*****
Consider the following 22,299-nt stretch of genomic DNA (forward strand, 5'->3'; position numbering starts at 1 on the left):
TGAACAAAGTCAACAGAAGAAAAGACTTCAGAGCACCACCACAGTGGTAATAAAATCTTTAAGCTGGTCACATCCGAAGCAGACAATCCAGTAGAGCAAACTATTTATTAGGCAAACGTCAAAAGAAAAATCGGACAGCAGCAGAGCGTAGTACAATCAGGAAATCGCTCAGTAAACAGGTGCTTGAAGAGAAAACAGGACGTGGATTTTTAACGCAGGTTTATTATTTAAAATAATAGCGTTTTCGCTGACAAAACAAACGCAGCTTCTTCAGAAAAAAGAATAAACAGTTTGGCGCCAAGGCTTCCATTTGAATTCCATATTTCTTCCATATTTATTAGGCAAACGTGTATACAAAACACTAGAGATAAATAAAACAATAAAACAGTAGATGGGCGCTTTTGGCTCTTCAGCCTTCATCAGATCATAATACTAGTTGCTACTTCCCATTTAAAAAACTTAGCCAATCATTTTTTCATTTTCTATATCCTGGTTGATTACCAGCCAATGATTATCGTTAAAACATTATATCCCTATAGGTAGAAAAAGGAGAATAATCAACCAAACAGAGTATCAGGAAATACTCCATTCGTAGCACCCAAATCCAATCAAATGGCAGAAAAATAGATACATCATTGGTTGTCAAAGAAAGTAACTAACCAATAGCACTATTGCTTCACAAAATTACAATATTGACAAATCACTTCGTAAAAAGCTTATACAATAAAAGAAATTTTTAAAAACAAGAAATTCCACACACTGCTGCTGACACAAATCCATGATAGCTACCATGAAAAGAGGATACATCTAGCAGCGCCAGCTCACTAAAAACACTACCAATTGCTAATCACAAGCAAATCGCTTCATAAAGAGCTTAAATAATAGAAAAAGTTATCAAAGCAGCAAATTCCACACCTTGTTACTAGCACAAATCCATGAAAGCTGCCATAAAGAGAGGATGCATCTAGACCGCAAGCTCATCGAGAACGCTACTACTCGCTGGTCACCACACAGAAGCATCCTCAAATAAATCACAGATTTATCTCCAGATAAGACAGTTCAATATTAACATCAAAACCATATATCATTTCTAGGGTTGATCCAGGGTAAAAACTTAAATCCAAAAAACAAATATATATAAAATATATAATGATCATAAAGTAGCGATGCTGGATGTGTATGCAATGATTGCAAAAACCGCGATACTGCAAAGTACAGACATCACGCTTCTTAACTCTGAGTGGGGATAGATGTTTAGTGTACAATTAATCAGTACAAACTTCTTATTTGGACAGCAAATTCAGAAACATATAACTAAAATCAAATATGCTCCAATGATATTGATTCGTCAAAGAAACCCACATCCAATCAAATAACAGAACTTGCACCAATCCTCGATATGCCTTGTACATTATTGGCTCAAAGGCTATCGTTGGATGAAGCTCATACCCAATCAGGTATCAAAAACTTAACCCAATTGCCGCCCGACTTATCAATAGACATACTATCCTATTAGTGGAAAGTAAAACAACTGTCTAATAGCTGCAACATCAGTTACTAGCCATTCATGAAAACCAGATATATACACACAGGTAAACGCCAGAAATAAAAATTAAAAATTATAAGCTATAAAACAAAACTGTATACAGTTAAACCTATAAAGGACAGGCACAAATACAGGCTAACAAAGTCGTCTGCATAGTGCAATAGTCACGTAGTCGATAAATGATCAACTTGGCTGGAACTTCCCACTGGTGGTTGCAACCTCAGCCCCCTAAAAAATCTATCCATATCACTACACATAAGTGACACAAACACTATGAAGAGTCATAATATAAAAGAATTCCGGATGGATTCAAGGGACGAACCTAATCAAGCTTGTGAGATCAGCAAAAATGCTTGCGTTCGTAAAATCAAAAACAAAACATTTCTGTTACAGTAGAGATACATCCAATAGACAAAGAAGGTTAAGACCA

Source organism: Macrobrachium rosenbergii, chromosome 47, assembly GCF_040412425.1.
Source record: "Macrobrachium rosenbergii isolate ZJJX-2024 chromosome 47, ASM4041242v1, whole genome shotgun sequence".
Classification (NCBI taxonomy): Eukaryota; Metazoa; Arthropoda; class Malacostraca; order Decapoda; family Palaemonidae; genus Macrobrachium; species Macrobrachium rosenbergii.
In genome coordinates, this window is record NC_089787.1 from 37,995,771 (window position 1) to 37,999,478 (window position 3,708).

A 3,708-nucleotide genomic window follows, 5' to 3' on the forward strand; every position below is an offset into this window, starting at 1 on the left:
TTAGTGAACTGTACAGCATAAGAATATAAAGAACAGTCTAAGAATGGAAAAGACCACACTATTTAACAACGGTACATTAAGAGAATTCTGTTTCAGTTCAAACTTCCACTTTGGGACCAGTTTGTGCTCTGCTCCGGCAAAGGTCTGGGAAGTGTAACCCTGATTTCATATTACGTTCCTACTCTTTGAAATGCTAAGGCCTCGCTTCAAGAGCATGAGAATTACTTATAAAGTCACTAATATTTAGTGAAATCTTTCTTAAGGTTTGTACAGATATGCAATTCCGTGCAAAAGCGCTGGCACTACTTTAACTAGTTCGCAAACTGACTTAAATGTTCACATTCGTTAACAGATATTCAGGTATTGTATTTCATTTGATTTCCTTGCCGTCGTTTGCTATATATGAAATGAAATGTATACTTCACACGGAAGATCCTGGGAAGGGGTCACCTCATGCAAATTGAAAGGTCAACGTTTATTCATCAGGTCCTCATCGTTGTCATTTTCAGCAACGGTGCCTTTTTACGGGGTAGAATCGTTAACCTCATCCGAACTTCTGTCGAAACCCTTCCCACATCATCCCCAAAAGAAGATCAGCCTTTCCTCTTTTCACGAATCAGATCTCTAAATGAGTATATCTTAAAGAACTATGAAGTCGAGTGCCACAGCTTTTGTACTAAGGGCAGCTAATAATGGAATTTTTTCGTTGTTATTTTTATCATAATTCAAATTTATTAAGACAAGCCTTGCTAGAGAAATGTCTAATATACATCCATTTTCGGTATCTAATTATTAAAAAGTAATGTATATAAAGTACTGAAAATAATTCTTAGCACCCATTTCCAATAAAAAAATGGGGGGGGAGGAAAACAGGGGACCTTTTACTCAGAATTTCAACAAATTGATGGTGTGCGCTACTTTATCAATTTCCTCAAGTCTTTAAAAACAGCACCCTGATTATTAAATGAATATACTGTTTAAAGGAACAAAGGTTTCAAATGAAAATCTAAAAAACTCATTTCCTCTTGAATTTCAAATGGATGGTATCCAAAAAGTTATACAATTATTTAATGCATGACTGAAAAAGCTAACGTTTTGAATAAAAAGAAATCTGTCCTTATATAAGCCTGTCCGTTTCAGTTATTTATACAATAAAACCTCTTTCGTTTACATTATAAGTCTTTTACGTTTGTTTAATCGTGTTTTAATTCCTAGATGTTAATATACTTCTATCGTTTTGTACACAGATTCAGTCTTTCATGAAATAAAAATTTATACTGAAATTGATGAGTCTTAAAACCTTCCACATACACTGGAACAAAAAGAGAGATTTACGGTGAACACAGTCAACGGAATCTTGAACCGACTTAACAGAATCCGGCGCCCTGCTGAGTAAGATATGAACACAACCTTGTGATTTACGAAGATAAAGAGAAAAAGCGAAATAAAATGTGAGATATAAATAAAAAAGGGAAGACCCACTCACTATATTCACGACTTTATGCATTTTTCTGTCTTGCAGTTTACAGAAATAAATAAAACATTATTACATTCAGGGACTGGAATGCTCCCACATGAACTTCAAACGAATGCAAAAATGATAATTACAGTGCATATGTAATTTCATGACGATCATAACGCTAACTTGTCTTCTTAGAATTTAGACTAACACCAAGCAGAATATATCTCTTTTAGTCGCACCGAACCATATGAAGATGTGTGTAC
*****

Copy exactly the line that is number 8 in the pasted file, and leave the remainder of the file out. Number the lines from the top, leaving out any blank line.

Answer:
TTAGTGAACTGTACAGCATAAGAATATAAAGAACAGTCTAAGAATGGAAAAGACCACACTATTTAACAACGGTACATTAAGAGAATTCTGTTTCAGTTCAAACTTCCACTTTGGGACCAGTTTGTGCTCTGCTCCGGCAAAGGTCTGGGAAGTGTAACCCTGATTTCATATTACGTTCCTACTCTTTGAAATGCTAAGGCCTCGCTTCAAGAGCATGAGAATTACTTATAAAGTCACTAATATTTAGTGAAATCTTTCTTAAGGTTTGTACAGATATGCAATTCCGTGCAAAAGCGCTGGCACTACTTTAACTAGTTCGCAAACTGACTTAAATGTTCACATTCGTTAACAGATATTCAGGTATTGTATTTCATTTGATTTCCTTGCCGTCGTTTGCTATATATGAAATGAAATGTATACTTCACACGGAAGATCCTGGGAAGGGGTCACCTCATGCAAATTGAAAGGTCAACGTTTATTCATCAGGTCCTCATCGTTGTCATTTTCAGCAACGGTGCCTTTTTACGGGGTAGAATCGTTAACCTCATCCGAACTTCTGTCGAAACCCTTCCCACATCATCCCCAAAAGAAGATCAGCCTTTCCTCTTTTCACGAATCAGATCTCTAAATGAGTATATCTTAAAGAACTATGAAGTCGAGTGCCACAGCTTTTGTACTAAGGGCAGCTAATAATGGAATTTTTTCGTTGTTATTTTTATCATAATTCAAATTTATTAAGACAAGCCTTGCTAGAGAAATGTCTAATATACATCCATTTTCGGTATCTAATTATTAAAAAGTAATGTATATAAAGTACTGAAAATAATTCTTAGCACCCATTTCCAATAAAAAAATGGGGGGGGAGGAAAACAGGGGACCTTTTACTCAGAATTTCAACAAATTGATGGTGTGCGCTACTTTATCAATTTCCTCAAGTCTTTAAAAACAGCACCCTGATTATTAAATGAATATACTGTTTAAAGGAACAAAGGTTTCAAATGAAAATCTAAAAAACTCATTTCCTCTTGAATTTCAAATGGATGGTATCCAAAAAGTTATACAATTATTTAATGCATGACTGAAAAAGCTAACGTTTTGAATAAAAAGAAATCTGTCCTTATATAAGCCTGTCCGTTTCAGTTATTTATACAATAAAACCTCTTTCGTTTACATTATAAGTCTTTTACGTTTGTTTAATCGTGTTTTAATTCCTAGATGTTAATATACTTCTATCGTTTTGTACACAGATTCAGTCTTTCATGAAATAAAAATTTATACTGAAATTGATGAGTCTTAAAACCTTCCACATACACTGGAACAAAAAGAGAGATTTACGGTGAACACAGTCAACGGAATCTTGAACCGACTTAACAGAATCCGGCGCCCTGCTGAGTAAGATATGAACACAACCTTGTGATTTACGAAGATAAAGAGAAAAAGCGAAATAAAATGTGAGATATAAATAAAAAAGGGAAGACCCACTCACTATATTCACGACTTTATGCATTTTTCTGTCTTGCAGTTTACAGAAATAAATAAAACATTATTACATTCAGGGACTGGAATGCTCCCACATGAACTTCAAACGAATGCAAAAATGATAATTACAGTGCATATGTAATTTCATGACGATCATAACGCTAACTTGTCTTCTTAGAATTTAGACTAACACCAAGCAGAATATATCTCTTTTAGTCGCACCGAACCATATGAAGATGTGTGTAC